These are magic socks. The toes are grafted so there are no nasty, pain-making seams across the toes. They seem to fit no matter what as long as you think lovingly of the person you’re making them for. I first saw this sock pattern being knitted by my dear friend and splendid artist, Irene.
Even though I’m most-often described as skinny (I, by the way, find this term as insulting as when people called me “fat”), I have extremely wide feet. I have Hobbit feet…really. I wish that I could go through life like a Hobbit: barefoot. There isn’t a shoe on the planet that does not cause me pain–not even custom-mades–because they’re too tight (Keen and Mountain Horse have been lifesavers). Anyway back to socks…
Upon learning that there were no nasty, pain-making seams in the socks I immediately wanted to learn how to make them. I hadn’t knitted anything since I was about ten when my mother taught me to knit scarves, but I assured Irene that I was good at knots and she agreed to teach me. I got the pattern quickly but it took me a couple of pairs of socks to understand Irene’s instructions, “Don’t twist the stitches or your socks will become “hard” and unwearable.” There were also a couple of phone calls where Irene very patiently tried to teach me to knit socks on the phone. Irene is truly a good and patient teacher.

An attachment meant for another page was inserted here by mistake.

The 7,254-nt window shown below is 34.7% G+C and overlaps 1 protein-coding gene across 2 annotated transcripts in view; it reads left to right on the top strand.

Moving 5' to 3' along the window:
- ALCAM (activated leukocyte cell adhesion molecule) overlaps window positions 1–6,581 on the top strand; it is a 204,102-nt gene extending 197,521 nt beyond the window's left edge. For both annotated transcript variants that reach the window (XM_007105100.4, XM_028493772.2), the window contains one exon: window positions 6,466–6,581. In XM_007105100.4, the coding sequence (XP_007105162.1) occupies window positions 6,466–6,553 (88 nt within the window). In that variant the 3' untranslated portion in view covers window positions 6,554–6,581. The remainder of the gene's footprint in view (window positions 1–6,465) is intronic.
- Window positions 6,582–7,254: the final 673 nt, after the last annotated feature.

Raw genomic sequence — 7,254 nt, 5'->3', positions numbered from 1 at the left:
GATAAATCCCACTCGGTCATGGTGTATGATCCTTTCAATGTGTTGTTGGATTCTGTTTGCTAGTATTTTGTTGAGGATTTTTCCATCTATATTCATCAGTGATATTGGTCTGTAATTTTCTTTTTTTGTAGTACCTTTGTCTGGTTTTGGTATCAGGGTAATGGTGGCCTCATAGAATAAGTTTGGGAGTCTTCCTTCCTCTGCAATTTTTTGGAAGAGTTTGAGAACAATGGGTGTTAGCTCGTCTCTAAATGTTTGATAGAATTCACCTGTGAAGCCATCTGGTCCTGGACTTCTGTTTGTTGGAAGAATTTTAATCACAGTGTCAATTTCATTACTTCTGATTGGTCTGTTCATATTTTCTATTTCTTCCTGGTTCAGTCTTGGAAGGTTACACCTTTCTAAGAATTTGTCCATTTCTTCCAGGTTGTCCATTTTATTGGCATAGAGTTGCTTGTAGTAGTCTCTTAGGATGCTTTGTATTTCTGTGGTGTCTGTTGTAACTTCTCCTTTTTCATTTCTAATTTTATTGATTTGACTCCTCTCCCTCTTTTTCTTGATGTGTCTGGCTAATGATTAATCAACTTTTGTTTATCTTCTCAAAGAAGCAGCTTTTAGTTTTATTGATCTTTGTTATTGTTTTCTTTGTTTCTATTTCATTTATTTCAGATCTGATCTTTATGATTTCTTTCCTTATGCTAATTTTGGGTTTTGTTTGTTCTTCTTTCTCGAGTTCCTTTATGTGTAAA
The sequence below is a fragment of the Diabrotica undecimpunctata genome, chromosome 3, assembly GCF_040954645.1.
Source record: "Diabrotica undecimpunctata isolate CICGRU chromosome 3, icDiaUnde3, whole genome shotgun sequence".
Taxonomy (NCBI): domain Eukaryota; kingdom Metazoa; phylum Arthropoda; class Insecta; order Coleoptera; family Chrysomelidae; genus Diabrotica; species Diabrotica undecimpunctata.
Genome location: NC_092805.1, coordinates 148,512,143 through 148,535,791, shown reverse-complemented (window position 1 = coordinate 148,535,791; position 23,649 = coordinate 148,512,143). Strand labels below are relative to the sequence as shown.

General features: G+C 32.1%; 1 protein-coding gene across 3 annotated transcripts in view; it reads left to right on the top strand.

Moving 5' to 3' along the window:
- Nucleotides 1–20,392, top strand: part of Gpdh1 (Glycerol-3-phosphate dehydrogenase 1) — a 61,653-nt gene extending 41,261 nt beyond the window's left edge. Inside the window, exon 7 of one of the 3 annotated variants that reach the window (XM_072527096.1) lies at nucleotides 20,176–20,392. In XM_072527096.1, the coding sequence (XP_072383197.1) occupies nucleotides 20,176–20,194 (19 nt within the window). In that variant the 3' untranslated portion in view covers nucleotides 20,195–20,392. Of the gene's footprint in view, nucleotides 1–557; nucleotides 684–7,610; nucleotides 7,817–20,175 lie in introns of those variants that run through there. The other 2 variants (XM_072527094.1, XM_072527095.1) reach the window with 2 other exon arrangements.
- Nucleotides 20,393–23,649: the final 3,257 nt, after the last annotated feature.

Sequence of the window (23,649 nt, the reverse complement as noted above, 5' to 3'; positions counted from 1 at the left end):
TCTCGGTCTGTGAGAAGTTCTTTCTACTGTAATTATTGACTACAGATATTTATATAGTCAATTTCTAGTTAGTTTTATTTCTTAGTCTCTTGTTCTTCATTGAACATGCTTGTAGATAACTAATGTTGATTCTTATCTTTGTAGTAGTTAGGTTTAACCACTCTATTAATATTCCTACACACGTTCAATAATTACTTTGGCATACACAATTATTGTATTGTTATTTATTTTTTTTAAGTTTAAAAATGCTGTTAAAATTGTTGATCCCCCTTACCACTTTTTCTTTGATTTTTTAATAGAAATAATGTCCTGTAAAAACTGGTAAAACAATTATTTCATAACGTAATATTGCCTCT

I’ve been knitting socks for over ten years now. I’ve learned how to indefinitely patch them; how to remove an un-patchable foot so the cuff can be reused; how to modify the pattern for exact fit (Irene’s modification is to knit1, purl1–instead of knit2, purl2–the cuff). I’ve perfected my sock-making and now, like Irene, I’m often asked by people if they could buy a pair of socks from me. I tell them that I’ve only ever given the socks as gifts. I tell them that it takes me about two days to make them and the yarn costs between $15 and $20 and then ask them how much a pair of handmade socks are worth to them. They usually answer $20. Since that’s not a very reasonable trade of products and services, I then seriously offer to teach them to knit their own socks for free.
No one has taken me up on this offer (Little do they realize that if they took the time to knit with me that we might become great friends, and then I might come to love them enough to want to knit a pair of magic socks for them). These are gift socks. They are made with love and good intent given freely to the wearer. These things and these socks can’t be bought. This pair was given to my sweetheart for Valentine’s Day.